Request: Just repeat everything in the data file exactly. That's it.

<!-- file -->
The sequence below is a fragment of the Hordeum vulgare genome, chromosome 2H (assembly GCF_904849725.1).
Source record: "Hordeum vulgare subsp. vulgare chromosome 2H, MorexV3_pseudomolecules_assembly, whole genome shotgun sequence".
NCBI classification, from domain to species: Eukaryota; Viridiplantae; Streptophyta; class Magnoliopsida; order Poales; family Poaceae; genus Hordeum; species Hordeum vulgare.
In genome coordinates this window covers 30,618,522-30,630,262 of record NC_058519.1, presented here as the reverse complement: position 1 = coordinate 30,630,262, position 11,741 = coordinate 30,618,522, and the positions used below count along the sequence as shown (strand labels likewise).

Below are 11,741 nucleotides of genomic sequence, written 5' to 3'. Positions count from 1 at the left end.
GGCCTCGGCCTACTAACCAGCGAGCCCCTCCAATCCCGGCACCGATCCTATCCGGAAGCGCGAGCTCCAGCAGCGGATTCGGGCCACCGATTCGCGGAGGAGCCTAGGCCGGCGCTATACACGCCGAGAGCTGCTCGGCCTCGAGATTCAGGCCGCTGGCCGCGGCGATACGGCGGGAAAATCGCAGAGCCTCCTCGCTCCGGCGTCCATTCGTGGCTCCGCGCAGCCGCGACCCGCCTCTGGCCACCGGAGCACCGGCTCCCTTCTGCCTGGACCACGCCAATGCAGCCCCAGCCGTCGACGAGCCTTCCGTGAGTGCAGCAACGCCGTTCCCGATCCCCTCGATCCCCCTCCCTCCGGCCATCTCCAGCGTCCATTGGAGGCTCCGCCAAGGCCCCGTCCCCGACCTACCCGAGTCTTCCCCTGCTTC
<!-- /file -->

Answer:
The sequence below is a fragment of the Hordeum vulgare genome, chromosome 2H (assembly GCF_904849725.1).
Source record: "Hordeum vulgare subsp. vulgare chromosome 2H, MorexV3_pseudomolecules_assembly, whole genome shotgun sequence".
NCBI classification, from domain to species: Eukaryota; Viridiplantae; Streptophyta; class Magnoliopsida; order Poales; family Poaceae; genus Hordeum; species Hordeum vulgare.
In genome coordinates this window covers 30,618,522-30,630,262 of record NC_058519.1, presented here as the reverse complement: position 1 = coordinate 30,630,262, position 11,741 = coordinate 30,618,522, and the positions used below count along the sequence as shown (strand labels likewise).

Below are 11,741 nucleotides of genomic sequence, written 5' to 3'. Positions count from 1 at the left end.
GGCCTCGGCCTACTAACCAGCGAGCCCCTCCAATCCCGGCACCGATCCTATCCGGAAGCGCGAGCTCCAGCAGCGGATTCGGGCCACCGATTCGCGGAGGAGCCTAGGCCGGCGCTATACACGCCGAGAGCTGCTCGGCCTCGAGATTCAGGCCGCTGGCCGCGGCGATACGGCGGGAAAATCGCAGAGCCTCCTCGCTCCGGCGTCCATTCGTGGCTCCGCGCAGCCGCGACCCGCCTCTGGCCACCGGAGCACCGGCTCCCTTCTGCCTGGACCACGCCAATGCAGCCCCAGCCGTCGACGAGCCTTCCGTGAGTGCAGCAACGCCGTTCCCGATCCCCTCGATCCCCCTCCCTCCGGCCATCTCCAGCGTCCATTGGAGGCTCCGCCAAGGCCCCGTCCCCGACCTACCCGAGTCTTCCCCTGCTTC